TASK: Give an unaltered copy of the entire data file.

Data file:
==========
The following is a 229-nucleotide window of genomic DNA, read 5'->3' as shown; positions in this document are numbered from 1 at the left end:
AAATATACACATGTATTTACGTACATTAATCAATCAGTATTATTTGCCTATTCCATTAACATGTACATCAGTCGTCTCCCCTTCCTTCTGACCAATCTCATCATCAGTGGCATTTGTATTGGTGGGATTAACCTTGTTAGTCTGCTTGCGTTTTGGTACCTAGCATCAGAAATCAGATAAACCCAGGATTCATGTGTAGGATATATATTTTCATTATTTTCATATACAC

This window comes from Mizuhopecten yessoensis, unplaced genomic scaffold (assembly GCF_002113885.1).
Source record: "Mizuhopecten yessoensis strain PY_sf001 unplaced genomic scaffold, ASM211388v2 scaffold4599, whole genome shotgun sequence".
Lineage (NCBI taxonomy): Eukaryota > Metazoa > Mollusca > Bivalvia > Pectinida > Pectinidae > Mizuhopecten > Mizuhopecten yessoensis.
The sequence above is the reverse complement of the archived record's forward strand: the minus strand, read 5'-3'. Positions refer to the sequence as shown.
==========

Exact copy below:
The following is a 229-nucleotide window of genomic DNA, read 5'->3' as shown; positions in this document are numbered from 1 at the left end:
AAATATACACATGTATTTACGTACATTAATCAATCAGTATTATTTGCCTATTCCATTAACATGTACATCAGTCGTCTCCCCTTCCTTCTGACCAATCTCATCATCAGTGGCATTTGTATTGGTGGGATTAACCTTGTTAGTCTGCTTGCGTTTTGGTACCTAGCATCAGAAATCAGATAAACCCAGGATTCATGTGTAGGATATATATTTTCATTATTTTCATATACAC

This window comes from Mizuhopecten yessoensis, unplaced genomic scaffold (assembly GCF_002113885.1).
Source record: "Mizuhopecten yessoensis strain PY_sf001 unplaced genomic scaffold, ASM211388v2 scaffold4599, whole genome shotgun sequence".
Lineage (NCBI taxonomy): Eukaryota > Metazoa > Mollusca > Bivalvia > Pectinida > Pectinidae > Mizuhopecten > Mizuhopecten yessoensis.
The sequence above is the reverse complement of the archived record's forward strand: the minus strand, read 5'-3'. Positions refer to the sequence as shown.